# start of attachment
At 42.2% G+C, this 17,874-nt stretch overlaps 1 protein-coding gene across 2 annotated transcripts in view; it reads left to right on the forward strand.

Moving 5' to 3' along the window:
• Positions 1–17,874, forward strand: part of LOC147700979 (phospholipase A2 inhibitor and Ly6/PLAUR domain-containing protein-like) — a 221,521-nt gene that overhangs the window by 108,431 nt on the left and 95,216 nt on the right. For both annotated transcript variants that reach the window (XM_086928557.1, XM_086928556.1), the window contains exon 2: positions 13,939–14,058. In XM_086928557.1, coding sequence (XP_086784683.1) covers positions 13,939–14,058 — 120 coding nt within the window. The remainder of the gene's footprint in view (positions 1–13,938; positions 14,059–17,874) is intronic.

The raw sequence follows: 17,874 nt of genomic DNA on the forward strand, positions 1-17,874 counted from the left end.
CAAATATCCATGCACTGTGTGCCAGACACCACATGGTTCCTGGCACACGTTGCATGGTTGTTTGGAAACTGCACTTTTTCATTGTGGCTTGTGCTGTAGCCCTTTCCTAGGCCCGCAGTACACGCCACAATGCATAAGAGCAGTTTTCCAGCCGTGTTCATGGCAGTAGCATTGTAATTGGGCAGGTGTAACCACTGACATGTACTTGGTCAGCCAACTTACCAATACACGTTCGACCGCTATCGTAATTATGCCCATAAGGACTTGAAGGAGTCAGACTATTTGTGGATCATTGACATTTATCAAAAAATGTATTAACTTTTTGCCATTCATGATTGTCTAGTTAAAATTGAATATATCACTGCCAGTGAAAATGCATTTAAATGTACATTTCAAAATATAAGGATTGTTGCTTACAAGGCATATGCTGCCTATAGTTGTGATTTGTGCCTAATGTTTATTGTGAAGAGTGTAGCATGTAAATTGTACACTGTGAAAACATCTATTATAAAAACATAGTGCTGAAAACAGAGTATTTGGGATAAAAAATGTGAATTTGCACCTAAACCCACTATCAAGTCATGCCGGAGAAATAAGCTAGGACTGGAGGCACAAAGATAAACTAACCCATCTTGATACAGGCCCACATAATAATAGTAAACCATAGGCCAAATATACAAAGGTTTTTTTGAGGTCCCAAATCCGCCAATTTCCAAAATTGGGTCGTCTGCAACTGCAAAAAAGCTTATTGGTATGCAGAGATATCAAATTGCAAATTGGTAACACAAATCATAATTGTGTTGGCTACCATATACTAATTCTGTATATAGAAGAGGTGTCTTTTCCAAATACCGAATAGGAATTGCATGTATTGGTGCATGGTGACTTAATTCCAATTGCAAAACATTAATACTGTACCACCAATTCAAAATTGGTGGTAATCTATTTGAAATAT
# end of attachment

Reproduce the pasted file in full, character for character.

At 42.2% G+C, this 17,874-nt stretch overlaps 1 protein-coding gene across 2 annotated transcripts in view; it reads left to right on the forward strand.

Moving 5' to 3' along the window:
• Positions 1–17,874, forward strand: part of LOC147700979 (phospholipase A2 inhibitor and Ly6/PLAUR domain-containing protein-like) — a 221,521-nt gene that overhangs the window by 108,431 nt on the left and 95,216 nt on the right. For both annotated transcript variants that reach the window (XM_086928557.1, XM_086928556.1), the window contains exon 2: positions 13,939–14,058. In XM_086928557.1, coding sequence (XP_086784683.1) covers positions 13,939–14,058 — 120 coding nt within the window. The remainder of the gene's footprint in view (positions 1–13,938; positions 14,059–17,874) is intronic.

The raw sequence follows: 17,874 nt of genomic DNA on the forward strand, positions 1-17,874 counted from the left end.
CAAATATCCATGCACTGTGTGCCAGACACCACATGGTTCCTGGCACACGTTGCATGGTTGTTTGGAAACTGCACTTTTTCATTGTGGCTTGTGCTGTAGCCCTTTCCTAGGCCCGCAGTACACGCCACAATGCATAAGAGCAGTTTTCCAGCCGTGTTCATGGCAGTAGCATTGTAATTGGGCAGGTGTAACCACTGACATGTACTTGGTCAGCCAACTTACCAATACACGTTCGACCGCTATCGTAATTATGCCCATAAGGACTTGAAGGAGTCAGACTATTTGTGGATCATTGACATTTATCAAAAAATGTATTAACTTTTTGCCATTCATGATTGTCTAGTTAAAATTGAATATATCACTGCCAGTGAAAATGCATTTAAATGTACATTTCAAAATATAAGGATTGTTGCTTACAAGGCATATGCTGCCTATAGTTGTGATTTGTGCCTAATGTTTATTGTGAAGAGTGTAGCATGTAAATTGTACACTGTGAAAACATCTATTATAAAAACATAGTGCTGAAAACAGAGTATTTGGGATAAAAAATGTGAATTTGCACCTAAACCCACTATCAAGTCATGCCGGAGAAATAAGCTAGGACTGGAGGCACAAAGATAAACTAACCCATCTTGATACAGGCCCACATAATAATAGTAAACCATAGGCCAAATATACAAAGGTTTTTTTGAGGTCCCAAATCCGCCAATTTCCAAAATTGGGTCGTCTGCAACTGCAAAAAAGCTTATTGGTATGCAGAGATATCAAATTGCAAATTGGTAACACAAATCATAATTGTGTTGGCTACCATATACTAATTCTGTATATAGAAGAGGTGTCTTTTCCAAATACCGAATAGGAATTGCATGTATTGGTGCATGGTGACTTAATTCCAATTGCAAAACATTAATACTGTACCACCAATTCAAAATTGGTGGTAATCTATTTGAAATAT